Alternatively, butterfat can also be produced directly from cream. By removing the water and part of the dry matter, butterfat has a longer shelf life than butter. The melting point of butterfat is approx. 30°-34°C. Concentrated butter is naturally free from lactose.

4. Milk fat fractions, oleine and stearine

Fractionated butterfat is obtained by heating and then cooling concentrated butter(AMF) to a certain temperature level. The milk fat fractions with a higher melting point (stearins) crystallise again more quickly during the cooling process and become solid, while those with a lower melting point (oleins) still remain liquid and can easily be skimmed off.

By fractionating, butterfat with certain desired properties is obtained. For example, very specific melting points, which can be significantly higher, but also lower than those of normal butterfat. Fractionated milk fat with a higher melting point is often used for the production of lamination butter sheets, which are required for making puff pastries. The melting point is between 10°-42°C depending on the fraction or the mixture of certain fractions. 

5. White butterfat

With a deodorisation plant, the colour, odours and most of the cholesterol can be removed from the milk fat in a purely physical way. The result is a white butterfat that can be used, for example, as a basis for the production of white confectionery as well as white praline fillings and cream masses.

Just as normal anhydrous milk fat, white butterfat has a fat content of 99.8% milk fat and a melting point between 30-34°C. This special product can only be produced by very few dairies in Europe, such as Uelzena eG, because of the particular technology it requires.

6. Cream

Cream has a fat content of at least 10%. The fat content of cream used as an ingredient in confectionery is usually between 30% and 40%.2​ Cream is produced by centrifuging milk, which physically separates the milk into milk fat and skimmed milk. It is then usually heat-treated and ripens for a few days in a cream storeroom under controlled conditions. Incidentally, during skimming, a large proportion of the fat-soluble vitamins in the milk are transferred to the cream.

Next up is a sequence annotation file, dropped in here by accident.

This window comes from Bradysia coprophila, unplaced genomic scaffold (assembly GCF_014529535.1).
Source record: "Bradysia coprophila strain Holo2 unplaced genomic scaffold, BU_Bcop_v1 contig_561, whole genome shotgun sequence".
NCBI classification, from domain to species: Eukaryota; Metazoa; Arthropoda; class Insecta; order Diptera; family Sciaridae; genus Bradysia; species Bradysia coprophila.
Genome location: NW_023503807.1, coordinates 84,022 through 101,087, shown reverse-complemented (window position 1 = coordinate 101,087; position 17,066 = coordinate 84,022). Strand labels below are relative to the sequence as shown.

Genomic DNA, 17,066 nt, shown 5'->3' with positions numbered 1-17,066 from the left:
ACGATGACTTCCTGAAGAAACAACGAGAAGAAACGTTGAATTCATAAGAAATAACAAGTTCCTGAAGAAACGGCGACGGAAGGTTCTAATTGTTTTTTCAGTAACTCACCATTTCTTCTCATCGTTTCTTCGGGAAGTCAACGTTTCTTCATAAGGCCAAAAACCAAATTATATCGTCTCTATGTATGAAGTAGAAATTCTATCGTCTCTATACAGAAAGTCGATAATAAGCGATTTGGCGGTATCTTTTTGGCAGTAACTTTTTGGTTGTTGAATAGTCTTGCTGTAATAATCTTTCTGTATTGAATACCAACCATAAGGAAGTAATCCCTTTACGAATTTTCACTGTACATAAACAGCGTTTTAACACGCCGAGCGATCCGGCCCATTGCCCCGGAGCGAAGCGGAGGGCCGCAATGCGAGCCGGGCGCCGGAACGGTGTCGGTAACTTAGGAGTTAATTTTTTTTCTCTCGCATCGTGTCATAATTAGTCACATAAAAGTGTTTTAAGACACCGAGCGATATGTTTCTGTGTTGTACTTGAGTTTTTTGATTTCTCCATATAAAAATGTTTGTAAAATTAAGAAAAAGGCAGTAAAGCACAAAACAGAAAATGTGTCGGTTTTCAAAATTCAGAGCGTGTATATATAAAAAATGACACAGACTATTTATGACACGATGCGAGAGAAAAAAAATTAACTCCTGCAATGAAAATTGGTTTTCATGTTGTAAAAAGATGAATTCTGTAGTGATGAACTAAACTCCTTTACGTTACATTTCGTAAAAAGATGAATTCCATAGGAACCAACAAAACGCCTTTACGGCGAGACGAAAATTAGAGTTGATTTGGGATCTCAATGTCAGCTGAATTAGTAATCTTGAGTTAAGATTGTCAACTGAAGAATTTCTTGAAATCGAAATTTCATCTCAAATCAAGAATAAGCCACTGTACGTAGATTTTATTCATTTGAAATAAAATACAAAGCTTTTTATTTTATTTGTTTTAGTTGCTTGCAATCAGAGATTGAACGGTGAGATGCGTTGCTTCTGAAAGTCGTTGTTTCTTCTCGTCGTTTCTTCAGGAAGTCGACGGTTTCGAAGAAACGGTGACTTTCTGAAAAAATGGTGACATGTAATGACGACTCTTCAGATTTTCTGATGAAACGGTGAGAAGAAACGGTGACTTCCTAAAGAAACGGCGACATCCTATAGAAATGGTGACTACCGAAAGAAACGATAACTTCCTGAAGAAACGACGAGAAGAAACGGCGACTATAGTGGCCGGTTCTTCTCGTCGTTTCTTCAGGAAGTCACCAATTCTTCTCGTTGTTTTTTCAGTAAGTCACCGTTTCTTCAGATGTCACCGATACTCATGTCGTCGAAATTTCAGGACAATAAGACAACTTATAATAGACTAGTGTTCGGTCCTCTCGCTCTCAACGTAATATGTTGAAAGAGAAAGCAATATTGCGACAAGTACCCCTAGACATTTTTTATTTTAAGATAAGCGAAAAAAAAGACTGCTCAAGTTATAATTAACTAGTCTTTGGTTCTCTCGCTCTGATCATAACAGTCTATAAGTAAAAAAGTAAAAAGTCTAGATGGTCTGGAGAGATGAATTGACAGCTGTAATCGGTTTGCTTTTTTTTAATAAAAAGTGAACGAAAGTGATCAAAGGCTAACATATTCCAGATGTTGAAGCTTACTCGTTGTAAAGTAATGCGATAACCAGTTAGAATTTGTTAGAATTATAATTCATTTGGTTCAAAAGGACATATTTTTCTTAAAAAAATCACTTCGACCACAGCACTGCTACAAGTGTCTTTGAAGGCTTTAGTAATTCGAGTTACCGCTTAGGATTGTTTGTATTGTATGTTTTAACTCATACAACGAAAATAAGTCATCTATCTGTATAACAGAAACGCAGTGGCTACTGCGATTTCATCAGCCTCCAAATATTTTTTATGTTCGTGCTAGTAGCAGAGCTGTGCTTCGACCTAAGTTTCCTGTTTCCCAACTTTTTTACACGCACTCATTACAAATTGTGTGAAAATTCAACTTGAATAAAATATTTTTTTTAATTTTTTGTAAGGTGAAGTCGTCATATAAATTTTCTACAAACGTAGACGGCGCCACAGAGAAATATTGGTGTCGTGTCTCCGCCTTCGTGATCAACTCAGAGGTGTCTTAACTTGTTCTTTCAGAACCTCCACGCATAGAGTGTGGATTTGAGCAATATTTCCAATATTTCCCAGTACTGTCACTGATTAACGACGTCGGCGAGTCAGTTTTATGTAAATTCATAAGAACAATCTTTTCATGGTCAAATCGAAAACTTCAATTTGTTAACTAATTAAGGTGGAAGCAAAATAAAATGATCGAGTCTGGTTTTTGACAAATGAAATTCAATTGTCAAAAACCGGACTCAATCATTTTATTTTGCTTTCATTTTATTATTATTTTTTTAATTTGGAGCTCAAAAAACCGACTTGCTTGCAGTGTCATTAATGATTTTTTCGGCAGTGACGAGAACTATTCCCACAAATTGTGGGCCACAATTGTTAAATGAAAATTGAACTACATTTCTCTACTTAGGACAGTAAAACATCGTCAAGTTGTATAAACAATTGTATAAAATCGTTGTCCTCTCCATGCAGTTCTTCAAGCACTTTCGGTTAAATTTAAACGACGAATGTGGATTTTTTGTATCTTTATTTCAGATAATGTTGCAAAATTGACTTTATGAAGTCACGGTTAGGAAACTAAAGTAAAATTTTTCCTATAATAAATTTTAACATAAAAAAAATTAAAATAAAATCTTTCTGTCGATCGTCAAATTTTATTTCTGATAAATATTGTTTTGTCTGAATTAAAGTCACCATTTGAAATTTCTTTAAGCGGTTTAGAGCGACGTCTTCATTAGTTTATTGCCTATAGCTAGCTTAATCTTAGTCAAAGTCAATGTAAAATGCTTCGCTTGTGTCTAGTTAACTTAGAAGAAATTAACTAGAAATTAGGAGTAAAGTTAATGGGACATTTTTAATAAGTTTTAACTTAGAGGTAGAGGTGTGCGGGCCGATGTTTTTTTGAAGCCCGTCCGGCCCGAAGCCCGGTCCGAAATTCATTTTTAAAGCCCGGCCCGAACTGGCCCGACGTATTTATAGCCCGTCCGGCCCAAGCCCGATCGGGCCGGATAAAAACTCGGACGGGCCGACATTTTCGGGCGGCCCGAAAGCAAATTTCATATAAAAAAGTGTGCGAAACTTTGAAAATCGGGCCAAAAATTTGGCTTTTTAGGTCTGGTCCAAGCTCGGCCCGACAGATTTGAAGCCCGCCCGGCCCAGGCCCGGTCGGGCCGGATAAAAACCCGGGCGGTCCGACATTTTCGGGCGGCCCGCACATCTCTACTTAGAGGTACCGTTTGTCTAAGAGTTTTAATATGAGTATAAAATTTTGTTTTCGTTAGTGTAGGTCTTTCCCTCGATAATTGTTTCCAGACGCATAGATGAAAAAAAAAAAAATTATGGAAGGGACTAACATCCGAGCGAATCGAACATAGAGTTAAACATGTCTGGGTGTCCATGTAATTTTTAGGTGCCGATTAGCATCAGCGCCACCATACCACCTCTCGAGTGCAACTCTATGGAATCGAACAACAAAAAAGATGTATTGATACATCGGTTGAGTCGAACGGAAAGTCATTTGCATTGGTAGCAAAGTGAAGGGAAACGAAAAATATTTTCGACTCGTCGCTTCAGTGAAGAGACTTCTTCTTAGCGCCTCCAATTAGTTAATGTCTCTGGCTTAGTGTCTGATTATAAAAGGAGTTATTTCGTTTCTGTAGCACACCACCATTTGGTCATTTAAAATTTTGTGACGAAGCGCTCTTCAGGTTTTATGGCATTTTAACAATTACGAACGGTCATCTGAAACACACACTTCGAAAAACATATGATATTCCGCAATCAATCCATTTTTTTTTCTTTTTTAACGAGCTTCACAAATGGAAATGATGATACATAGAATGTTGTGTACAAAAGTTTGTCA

Cream as an ingredient is used pure or as a cream preparation with the addition of sugar or various stabilising systems, for example. For lactose-free variants, the milk is pre-treated enzymatically before centrifugation to break down the lactose contained in the milk. Experienced cream producers like Uelzena eG can adapt the recipes and properties of their cream to the specific application according to the customer's wishes. For example, by using different stabilisers or the targeted control of the crystallisation process during cream ripening.

7. Sweetened condensed milk

Sweetened condensed milk is a popular ingredient for making caramel masses and fillings for chocolate bars and pralines. It is made from fresh pasteurised milk and sugar through purely physical, partial removal of the water by evaporation. Two to three kilogrammes of skimmed or whole milk are needed to produce one kilogramme of sweetened condensed milk.


The targeted control of crystal distribution and grain size during the crystallisation process ensures the desired physical properties, which play a very important role in further processing into confectionery. Sweetened condensed milk is available with different fat and sugar contents. Texture and viscosity can also be specifically adapted for different applications in confectionery production. The usual fat content of sweetened condensed milk varies between 0.3% and just under 10% milk fat. 


1.​ Pădureţ, S. (2021). The Effect of Fat Content and Fatty Acids Composition on Color and Textural Properties of Butter. ​Molecules (Basel, Switzerland), 26​(15), 4565.
2.​ Haisman, D. (2002). Imitation Dairy Products.​ Encyclopedia of Dairy Sciences. 1380-1383.